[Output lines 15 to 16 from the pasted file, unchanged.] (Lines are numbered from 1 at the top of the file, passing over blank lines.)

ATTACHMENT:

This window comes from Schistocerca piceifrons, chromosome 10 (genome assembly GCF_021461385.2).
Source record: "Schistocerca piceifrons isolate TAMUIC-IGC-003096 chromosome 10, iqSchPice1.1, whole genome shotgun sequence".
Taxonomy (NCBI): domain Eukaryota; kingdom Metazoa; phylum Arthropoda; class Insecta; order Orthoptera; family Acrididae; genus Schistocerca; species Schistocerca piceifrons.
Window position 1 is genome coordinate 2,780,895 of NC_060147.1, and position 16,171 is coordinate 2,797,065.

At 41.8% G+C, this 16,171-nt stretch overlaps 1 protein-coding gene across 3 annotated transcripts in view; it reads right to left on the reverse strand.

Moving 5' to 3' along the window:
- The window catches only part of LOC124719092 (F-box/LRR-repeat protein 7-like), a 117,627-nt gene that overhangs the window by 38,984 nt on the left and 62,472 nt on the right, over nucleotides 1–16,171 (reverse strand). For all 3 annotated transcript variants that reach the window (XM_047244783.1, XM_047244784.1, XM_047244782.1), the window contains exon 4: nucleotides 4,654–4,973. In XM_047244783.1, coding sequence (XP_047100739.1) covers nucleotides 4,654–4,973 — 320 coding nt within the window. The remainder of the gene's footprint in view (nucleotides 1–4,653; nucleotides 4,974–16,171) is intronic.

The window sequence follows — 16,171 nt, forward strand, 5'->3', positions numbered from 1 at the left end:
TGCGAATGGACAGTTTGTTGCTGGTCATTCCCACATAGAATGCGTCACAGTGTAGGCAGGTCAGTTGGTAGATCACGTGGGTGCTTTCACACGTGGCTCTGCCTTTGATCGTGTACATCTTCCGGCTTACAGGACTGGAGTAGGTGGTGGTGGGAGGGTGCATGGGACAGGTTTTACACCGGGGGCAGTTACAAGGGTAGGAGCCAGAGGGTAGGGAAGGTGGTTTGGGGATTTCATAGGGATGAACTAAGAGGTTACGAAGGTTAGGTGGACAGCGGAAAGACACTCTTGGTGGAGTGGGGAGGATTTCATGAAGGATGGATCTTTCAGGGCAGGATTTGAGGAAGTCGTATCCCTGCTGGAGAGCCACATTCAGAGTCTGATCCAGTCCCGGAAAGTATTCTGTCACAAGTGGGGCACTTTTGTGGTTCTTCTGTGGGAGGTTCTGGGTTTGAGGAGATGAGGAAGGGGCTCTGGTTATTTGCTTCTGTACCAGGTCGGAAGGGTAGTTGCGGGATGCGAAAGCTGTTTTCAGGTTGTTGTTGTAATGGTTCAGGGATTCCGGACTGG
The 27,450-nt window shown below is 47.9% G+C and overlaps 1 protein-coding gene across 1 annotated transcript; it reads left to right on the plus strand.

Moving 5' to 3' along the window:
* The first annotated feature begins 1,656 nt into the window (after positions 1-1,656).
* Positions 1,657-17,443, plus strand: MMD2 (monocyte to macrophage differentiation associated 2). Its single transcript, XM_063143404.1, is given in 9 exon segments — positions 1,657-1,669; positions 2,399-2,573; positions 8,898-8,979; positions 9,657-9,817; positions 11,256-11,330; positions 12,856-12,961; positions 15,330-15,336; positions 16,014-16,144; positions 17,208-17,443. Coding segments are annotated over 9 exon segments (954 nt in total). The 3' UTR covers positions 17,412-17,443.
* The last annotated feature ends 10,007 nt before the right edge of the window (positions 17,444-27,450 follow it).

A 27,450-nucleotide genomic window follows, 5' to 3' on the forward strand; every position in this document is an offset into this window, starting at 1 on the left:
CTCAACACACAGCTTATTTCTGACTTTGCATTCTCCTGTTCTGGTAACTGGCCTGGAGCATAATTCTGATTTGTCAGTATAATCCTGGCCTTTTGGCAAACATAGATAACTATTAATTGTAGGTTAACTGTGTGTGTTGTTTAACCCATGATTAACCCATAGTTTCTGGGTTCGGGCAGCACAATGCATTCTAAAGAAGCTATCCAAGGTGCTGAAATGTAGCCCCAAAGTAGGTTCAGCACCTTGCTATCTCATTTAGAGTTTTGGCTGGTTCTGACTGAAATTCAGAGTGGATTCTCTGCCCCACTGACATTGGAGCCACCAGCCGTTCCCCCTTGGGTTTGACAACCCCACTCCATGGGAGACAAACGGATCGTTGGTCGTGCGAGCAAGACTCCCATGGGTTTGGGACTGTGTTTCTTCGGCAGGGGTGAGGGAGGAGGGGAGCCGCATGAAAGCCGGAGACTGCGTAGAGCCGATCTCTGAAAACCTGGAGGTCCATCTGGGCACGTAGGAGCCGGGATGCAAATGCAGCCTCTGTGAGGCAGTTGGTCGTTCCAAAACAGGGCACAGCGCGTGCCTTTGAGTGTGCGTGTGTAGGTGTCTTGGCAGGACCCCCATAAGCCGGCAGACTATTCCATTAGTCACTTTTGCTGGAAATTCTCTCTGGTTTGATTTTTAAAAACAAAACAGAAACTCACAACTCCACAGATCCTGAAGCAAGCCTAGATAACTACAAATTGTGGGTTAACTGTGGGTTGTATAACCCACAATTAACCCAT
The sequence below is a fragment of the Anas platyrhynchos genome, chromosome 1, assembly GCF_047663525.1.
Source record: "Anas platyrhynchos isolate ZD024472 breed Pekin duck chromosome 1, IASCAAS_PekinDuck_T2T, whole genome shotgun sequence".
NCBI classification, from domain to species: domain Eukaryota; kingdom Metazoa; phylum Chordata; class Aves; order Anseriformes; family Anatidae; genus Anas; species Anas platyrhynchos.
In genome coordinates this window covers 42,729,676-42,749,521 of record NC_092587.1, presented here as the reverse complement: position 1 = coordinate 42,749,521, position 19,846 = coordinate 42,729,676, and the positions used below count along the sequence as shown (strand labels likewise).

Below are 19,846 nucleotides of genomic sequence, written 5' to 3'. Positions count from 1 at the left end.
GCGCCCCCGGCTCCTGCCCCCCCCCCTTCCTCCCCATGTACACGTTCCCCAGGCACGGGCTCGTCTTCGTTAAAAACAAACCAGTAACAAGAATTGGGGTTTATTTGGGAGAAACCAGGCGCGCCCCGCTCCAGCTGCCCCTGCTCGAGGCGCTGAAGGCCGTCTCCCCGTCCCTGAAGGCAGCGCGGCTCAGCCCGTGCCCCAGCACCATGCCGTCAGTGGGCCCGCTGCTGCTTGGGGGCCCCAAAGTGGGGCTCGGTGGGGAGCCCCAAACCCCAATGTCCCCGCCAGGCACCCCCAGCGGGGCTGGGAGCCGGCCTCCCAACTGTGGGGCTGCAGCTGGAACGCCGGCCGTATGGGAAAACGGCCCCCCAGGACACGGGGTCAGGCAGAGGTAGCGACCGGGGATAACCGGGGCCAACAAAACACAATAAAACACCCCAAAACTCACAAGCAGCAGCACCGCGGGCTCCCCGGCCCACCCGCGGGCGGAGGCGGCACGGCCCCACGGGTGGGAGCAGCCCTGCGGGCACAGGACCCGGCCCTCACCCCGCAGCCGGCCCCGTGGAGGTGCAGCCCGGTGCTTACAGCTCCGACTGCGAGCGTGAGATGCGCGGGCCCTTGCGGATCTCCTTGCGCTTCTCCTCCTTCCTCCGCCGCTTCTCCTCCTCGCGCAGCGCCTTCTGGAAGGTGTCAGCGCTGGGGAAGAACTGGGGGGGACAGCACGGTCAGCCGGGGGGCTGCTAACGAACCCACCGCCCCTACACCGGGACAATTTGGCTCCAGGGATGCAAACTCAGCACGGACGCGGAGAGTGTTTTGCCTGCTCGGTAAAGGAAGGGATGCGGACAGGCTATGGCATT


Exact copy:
A 27,450-nucleotide genomic window follows, 5' to 3' on the forward strand; every position in this document is an offset into this window, starting at 1 on the left:
CTCAACACACAGCTTATTTCTGACTTTGCATTCTCCTGTTCTGGTAACTGGCCTGGAGCATAATTCTGATTTGTCAGTATAATCCTGGCCTTTTGGCAAACATAGATAACTATTAATTGTAGGTTAACTGTGTGTGTTGTTTAACCCATGATTAACCCATAGTTTCTGGGTTCGGGCAGCACAATGCATTCTAAAGAAGCTATCCAAGGTGCTGAAATGTAGCCCCAAAGTAGGTTCAGCACCTTGCTATCTCATTTAGAGTTTTGGCTGGTTCTGACTGAAATTCAGAGTGGATTCTCTGCCCCACTGACATTGGAGCCACCAGCCGTTCCCCCTTGGGTTTGACAACCCCACTCCATGGGAGACAAACGGATCGTTGGTCGTGCGAGCAAGACTCCCATGGGTTTGGGACTGTGTTTCTTCGGCAGGGGTGAGGGAGGAGGGGAGCCGCATGAAAGCCGGAGACTGCGTAGAGCCGATCTCTGAAAACCTGGAGGTCCATCTGGGCACGTAGGAGCCGGGATGCAAATGCAGCCTCTGTGAGGCAGTTGGTCGTTCCAAAACAGGGCACAGCGCGTGCCTTTGAGTGTGCGTGTGTAGGTGTCTTGGCAGGACCCCCATAAGCCGGCAGACTATTCCATTAGTCACTTTTGCTGGAAATTCTCTCTGGTTTGATTTTTAAAAACAAAACAGAAACTCACAACTCCACAGATCCTGAAGCAAGCCTAGATAACTACAAATTGTGGGTTAACTGTGGGTTGTATAACCCACAATTAACCCAT